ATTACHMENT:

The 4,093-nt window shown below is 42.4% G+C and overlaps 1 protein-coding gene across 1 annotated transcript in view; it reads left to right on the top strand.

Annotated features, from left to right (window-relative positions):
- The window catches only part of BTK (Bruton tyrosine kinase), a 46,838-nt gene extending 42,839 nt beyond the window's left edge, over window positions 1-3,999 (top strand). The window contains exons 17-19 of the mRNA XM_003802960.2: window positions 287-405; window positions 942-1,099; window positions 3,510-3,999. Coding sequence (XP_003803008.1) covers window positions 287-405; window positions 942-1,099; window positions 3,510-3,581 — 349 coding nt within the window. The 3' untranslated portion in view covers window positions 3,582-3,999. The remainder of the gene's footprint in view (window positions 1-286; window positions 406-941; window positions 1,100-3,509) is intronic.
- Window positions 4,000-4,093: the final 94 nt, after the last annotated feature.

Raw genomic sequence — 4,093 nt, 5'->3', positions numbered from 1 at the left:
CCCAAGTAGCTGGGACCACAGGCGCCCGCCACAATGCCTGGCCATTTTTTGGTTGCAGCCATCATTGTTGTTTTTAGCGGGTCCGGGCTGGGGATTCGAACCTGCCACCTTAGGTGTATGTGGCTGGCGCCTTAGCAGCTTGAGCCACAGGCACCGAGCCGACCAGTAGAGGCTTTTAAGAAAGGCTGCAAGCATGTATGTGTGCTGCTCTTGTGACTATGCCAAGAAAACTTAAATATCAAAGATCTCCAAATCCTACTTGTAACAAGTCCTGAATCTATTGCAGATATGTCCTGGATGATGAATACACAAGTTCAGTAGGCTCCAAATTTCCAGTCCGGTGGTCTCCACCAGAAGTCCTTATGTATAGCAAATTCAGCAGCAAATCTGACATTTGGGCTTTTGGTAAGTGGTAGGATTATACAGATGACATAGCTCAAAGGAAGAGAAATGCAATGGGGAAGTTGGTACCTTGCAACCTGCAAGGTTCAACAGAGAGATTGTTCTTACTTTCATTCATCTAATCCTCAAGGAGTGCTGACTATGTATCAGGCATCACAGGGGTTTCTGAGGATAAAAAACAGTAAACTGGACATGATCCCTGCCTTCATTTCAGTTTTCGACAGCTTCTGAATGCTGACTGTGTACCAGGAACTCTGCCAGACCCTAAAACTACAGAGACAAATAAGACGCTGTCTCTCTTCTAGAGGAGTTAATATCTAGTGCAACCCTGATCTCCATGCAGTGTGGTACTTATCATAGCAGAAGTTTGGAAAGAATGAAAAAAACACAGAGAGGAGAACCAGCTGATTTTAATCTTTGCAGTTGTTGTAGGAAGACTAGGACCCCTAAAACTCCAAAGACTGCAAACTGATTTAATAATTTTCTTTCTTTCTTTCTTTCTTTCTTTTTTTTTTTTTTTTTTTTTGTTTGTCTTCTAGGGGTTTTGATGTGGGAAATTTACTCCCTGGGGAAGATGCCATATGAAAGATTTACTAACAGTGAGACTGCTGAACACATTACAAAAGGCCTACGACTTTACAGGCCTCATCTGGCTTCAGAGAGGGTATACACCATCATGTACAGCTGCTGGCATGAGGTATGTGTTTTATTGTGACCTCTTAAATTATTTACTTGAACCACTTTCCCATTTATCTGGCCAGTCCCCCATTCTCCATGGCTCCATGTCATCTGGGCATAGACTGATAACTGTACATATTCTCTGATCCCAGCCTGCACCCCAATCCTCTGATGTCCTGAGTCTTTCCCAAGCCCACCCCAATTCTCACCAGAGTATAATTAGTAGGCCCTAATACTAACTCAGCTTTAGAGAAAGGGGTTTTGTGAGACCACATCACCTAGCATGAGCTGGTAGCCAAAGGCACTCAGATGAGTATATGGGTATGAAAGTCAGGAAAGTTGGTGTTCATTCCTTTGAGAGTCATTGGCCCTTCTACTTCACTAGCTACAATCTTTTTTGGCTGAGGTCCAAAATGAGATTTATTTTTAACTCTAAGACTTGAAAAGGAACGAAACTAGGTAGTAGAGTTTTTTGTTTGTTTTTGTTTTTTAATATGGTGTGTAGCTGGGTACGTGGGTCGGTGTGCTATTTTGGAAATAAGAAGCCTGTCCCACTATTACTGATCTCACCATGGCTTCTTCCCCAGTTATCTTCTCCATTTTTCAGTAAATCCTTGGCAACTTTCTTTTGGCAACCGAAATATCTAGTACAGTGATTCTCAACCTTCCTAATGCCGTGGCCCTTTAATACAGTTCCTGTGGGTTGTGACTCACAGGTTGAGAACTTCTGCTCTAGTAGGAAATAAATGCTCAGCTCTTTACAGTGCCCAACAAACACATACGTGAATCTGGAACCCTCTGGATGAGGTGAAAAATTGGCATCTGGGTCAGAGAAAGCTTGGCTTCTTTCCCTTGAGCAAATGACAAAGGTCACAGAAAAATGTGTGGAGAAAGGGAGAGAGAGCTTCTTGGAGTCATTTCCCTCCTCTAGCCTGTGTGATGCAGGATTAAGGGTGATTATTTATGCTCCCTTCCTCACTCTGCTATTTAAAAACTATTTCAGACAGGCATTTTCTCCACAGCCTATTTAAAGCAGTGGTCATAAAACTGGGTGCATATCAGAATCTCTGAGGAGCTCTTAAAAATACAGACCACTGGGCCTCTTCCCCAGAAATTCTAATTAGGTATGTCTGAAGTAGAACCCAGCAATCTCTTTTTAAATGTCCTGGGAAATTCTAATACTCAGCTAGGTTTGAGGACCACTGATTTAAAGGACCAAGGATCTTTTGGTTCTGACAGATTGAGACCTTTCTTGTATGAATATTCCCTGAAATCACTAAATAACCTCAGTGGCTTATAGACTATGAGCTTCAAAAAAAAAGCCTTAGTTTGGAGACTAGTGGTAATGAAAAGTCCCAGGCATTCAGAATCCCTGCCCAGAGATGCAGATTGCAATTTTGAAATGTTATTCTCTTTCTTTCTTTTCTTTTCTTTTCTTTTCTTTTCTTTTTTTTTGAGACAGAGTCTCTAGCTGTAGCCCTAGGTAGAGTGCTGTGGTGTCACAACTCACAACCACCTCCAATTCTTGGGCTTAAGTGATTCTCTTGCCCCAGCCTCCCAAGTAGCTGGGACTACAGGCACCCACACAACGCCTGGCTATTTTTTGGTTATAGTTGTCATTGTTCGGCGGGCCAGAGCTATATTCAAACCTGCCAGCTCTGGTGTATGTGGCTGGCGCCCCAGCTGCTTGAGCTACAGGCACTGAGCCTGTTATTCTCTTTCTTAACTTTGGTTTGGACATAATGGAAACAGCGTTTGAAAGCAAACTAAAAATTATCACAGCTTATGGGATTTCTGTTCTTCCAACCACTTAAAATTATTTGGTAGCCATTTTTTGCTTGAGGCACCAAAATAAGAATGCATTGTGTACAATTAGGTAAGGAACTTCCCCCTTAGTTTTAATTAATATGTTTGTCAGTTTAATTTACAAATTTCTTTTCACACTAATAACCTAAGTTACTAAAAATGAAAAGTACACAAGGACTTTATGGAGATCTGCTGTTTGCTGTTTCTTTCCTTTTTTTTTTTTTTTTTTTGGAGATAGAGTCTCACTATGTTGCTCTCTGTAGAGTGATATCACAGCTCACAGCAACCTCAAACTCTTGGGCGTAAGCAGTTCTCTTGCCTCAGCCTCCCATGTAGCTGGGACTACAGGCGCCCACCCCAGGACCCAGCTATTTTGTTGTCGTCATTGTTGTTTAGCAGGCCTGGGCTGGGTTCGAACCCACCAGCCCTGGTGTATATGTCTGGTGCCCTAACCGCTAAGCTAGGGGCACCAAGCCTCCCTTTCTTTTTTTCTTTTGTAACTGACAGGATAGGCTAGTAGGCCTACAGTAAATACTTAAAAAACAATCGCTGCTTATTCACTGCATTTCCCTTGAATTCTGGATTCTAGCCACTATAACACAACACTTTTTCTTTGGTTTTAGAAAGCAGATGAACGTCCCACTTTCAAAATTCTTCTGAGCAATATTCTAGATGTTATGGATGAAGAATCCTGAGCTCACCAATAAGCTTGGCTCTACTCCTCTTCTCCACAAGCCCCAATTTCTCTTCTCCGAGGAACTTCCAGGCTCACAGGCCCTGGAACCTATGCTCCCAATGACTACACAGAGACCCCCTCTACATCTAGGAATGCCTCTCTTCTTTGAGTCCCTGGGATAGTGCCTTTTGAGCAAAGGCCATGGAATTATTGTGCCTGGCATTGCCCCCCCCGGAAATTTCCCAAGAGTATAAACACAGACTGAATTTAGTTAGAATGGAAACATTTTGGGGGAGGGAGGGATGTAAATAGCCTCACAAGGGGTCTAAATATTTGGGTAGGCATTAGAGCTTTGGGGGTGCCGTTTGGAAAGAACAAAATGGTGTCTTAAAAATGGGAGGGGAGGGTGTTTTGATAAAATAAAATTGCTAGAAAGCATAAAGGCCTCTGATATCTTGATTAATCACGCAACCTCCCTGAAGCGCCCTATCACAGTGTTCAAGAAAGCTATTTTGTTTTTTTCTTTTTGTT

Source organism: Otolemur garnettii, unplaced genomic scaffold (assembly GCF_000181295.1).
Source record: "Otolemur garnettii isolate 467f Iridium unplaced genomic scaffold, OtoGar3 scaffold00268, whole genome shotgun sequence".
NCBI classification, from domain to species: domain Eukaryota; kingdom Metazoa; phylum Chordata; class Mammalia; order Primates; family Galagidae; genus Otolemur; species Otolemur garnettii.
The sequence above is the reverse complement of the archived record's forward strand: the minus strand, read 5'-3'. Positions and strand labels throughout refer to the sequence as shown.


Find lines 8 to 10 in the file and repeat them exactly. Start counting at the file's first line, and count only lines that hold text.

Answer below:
Source record: "Otolemur garnettii isolate 467f Iridium unplaced genomic scaffold, OtoGar3 scaffold00268, whole genome shotgun sequence".
NCBI classification, from domain to species: domain Eukaryota; kingdom Metazoa; phylum Chordata; class Mammalia; order Primates; family Galagidae; genus Otolemur; species Otolemur garnettii.
The sequence above is the reverse complement of the archived record's forward strand: the minus strand, read 5'-3'. Positions and strand labels throughout refer to the sequence as shown.